Malaga is one of Spain’s most laid-back destinations, as well as one of the easiest to visit.
The leisurely Andalusian lifestyle and gorgeous weather make it an ideal place for vacation at any time of year, and as soon as you arrive, you’ll see how easy it is to fall in love with the Costa del Sol capital. That being said, there are a few things you should know before you visit in order to make the most of your trip and enjoy the city as much as possible. Here are your six things to know before traveling to Malaga so you can start planning your best vacation yet.
1. Malaga is old
Nearly 3,000 years old, to be more precise. That just means we’ve got plenty of history for you to geek out over. Plenty of the most storied civilizations have left their mark on the city in the form of famous local icons like the Alcazaba (the Moors), the Roman Theater (the Romans, obviously), and a plethora of tasty seafood dishes (the Phoenicians).
And for all you wine-loving travelers, we didn’t forget about you, either. Malaga also boasts one of the world’s oldest wine regions, with the star product being the deliciously sweet local wine. Stop by Antigua Casa de Guardia, the city’s oldest wine bar, to sip on a bit of history as you enjoy your straight-from-the-barrel wine.
2. You can enter monuments and museums for free
Not only is Malaga full of history and culture around nearly every turn, but you can experience it, in many cases, without spending a single euro cent. There are plenty of free things to do in Malaga, including a handful of its 20 world-class museums (the Picasso Museum is free Sunday afternoons, and the CAC is free every day!). Other famous monuments, such as the Alcazaba, also offer free entry at certain periods, so be sure to plan your visit accordingly so you can save a few bucks.
3. Malaga loves to celebrate
Spain’s party-ready culture is especially evident here in the sunny, laid-back south, and Malaga’s prime coastal location makes it the ideal spot for a fiesta.
Without a doubt, the biggest party of the year is the annual fair, or feria, which takes over the city for a week every year in the middle of August. Expect music, dancing and more lasting long into the night.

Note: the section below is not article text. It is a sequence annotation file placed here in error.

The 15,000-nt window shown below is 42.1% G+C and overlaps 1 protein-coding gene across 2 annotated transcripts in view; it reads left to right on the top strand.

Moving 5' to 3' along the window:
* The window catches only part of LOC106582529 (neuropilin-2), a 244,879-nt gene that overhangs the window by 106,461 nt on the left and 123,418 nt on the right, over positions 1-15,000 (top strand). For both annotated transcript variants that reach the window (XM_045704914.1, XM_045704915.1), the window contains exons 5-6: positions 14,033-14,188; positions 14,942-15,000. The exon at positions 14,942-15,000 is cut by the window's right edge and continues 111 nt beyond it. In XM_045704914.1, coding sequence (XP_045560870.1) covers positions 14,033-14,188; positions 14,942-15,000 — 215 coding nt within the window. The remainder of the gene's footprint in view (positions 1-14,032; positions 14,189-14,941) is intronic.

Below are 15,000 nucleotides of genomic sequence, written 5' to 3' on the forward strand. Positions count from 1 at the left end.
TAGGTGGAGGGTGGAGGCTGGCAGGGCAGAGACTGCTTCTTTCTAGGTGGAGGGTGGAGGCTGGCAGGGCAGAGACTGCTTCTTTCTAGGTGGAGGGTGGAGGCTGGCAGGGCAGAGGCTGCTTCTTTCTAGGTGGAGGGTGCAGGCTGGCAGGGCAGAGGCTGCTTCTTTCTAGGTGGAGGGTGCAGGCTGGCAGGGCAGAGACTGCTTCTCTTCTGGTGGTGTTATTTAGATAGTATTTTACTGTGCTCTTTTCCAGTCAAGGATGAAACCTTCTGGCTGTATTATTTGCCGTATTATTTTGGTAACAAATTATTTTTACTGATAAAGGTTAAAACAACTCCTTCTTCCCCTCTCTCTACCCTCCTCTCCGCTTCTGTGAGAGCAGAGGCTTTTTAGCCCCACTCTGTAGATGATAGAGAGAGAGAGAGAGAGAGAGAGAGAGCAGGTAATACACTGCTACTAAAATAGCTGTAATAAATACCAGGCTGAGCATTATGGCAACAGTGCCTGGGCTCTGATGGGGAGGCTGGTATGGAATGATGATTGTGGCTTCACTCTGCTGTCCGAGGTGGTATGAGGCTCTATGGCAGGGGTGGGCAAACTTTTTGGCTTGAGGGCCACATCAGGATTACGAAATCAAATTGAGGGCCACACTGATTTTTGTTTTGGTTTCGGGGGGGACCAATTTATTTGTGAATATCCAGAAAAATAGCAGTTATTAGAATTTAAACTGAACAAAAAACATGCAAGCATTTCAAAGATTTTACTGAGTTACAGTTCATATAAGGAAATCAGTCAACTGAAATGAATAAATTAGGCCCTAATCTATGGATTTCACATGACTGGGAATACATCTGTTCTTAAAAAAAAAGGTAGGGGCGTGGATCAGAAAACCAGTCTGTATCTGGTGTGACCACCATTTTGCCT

Some of the other important holidays here have strong religious ties, but you don’t have to be Catholic (or even religious at all) to enjoy them. Holy Week is an unforgettable spectacle, with dozens of processions parading elaborate floats throughout the city over the course of the week. If you visit during this time of year, keep in mind that some shops and businesses observe modified hours due to the celebrations.
4. ‘Siesta’ exists
Forget breakfast—here in Spain, lunch is the most important meal of the day. In fact, you won’t find anyone eating at their desk or grabbing a quick bite on the go. Lunch is meant to be shared among family, so most workers throughout Malaga head home for a midday break.
If you plan on running errands in the afternoon, keep in mind that many places—especially small businesses—close up shop from roughly 2–5 p.m. so their employees can go home and enjoy a leisurely lunch (and, yes, probably a siesta as well). This break allows them to rest, refresh and recharge before heading back to work for the afternoon.
5. There is a lot of good food
As a company centered around food, we wouldn’t tell you to go to Malaga if the gastronomic delights weren’t there. Food is such an integral part of local culture that even locals have their own foodie nickname: boquerones! These salty little fish are one of the most tasty typical foods from Malaga, where seafood and other fresh products are king. For a truly authentic experience, head to one of the best markets in Malaga to rub elbows with the locals as you shop for tasty gourmet goodies.
6. Malaga eats late
Last but not least, if you’re going to eat here in Malaga, you need to start adjusting your schedule. We tend to enjoy meals later than most of the rest of the world, which means most malagueños won’t sit down for lunch until 2 p.m. at the earliest, and dinner won’t be served until at least 9. On weekends, things run even later—don’t be surprised if your local friend suggests meeting for dinner past 10!
Even after midnight, the city can still be filled with people enjoying food and drinks together. Children stay up late as well, enjoying meals out with their families even on regular weekdays. Here, the social aspect of being out together is important, no matter what your age is!